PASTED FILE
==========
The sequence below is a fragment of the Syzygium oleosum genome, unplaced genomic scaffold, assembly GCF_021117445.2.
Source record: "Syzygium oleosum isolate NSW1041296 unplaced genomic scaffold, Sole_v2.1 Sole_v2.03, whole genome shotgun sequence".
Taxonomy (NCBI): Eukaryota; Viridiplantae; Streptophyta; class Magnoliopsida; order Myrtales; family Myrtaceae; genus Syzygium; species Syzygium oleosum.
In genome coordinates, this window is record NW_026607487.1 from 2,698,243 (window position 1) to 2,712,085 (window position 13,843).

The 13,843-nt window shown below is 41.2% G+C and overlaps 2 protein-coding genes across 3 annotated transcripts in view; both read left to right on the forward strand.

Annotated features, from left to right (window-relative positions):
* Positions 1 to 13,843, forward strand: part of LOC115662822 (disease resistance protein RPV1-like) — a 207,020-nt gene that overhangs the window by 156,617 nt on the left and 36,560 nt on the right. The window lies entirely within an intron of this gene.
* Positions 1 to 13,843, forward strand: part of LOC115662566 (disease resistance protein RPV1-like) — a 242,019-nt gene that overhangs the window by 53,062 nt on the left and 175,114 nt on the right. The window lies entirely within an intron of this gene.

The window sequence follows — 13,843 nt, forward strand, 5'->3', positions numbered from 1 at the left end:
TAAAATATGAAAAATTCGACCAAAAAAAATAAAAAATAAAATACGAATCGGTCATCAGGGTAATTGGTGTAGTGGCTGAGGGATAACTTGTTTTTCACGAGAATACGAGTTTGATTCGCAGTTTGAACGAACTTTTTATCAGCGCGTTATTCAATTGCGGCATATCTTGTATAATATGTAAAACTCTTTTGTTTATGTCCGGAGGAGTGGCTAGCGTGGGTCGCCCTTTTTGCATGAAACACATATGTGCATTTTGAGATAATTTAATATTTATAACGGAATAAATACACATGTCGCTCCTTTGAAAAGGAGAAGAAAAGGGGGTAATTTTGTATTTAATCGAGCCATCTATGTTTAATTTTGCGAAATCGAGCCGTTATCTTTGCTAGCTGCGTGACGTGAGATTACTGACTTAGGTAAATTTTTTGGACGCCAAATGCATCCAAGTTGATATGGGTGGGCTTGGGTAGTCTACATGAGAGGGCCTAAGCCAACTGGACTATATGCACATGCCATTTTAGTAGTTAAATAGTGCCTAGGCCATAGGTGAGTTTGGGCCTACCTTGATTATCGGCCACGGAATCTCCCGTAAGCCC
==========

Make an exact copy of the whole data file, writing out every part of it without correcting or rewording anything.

The sequence below is a fragment of the Syzygium oleosum genome, unplaced genomic scaffold, assembly GCF_021117445.2.
Source record: "Syzygium oleosum isolate NSW1041296 unplaced genomic scaffold, Sole_v2.1 Sole_v2.03, whole genome shotgun sequence".
Taxonomy (NCBI): Eukaryota; Viridiplantae; Streptophyta; class Magnoliopsida; order Myrtales; family Myrtaceae; genus Syzygium; species Syzygium oleosum.
In genome coordinates, this window is record NW_026607487.1 from 2,698,243 (window position 1) to 2,712,085 (window position 13,843).

The 13,843-nt window shown below is 41.2% G+C and overlaps 2 protein-coding genes across 3 annotated transcripts in view; both read left to right on the forward strand.

Annotated features, from left to right (window-relative positions):
* Positions 1 to 13,843, forward strand: part of LOC115662822 (disease resistance protein RPV1-like) — a 207,020-nt gene that overhangs the window by 156,617 nt on the left and 36,560 nt on the right. The window lies entirely within an intron of this gene.
* Positions 1 to 13,843, forward strand: part of LOC115662566 (disease resistance protein RPV1-like) — a 242,019-nt gene that overhangs the window by 53,062 nt on the left and 175,114 nt on the right. The window lies entirely within an intron of this gene.

The window sequence follows — 13,843 nt, forward strand, 5'->3', positions numbered from 1 at the left end:
TAAAATATGAAAAATTCGACCAAAAAAAATAAAAAATAAAATACGAATCGGTCATCAGGGTAATTGGTGTAGTGGCTGAGGGATAACTTGTTTTTCACGAGAATACGAGTTTGATTCGCAGTTTGAACGAACTTTTTATCAGCGCGTTATTCAATTGCGGCATATCTTGTATAATATGTAAAACTCTTTTGTTTATGTCCGGAGGAGTGGCTAGCGTGGGTCGCCCTTTTTGCATGAAACACATATGTGCATTTTGAGATAATTTAATATTTATAACGGAATAAATACACATGTCGCTCCTTTGAAAAGGAGAAGAAAAGGGGGTAATTTTGTATTTAATCGAGCCATCTATGTTTAATTTTGCGAAATCGAGCCGTTATCTTTGCTAGCTGCGTGACGTGAGATTACTGACTTAGGTAAATTTTTTGGACGCCAAATGCATCCAAGTTGATATGGGTGGGCTTGGGTAGTCTACATGAGAGGGCCTAAGCCAACTGGACTATATGCACATGCCATTTTAGTAGTTAAATAGTGCCTAGGCCATAGGTGAGTTTGGGCCTACCTTGATTATCGGCCACGGAATCTCCCGTAAGCCC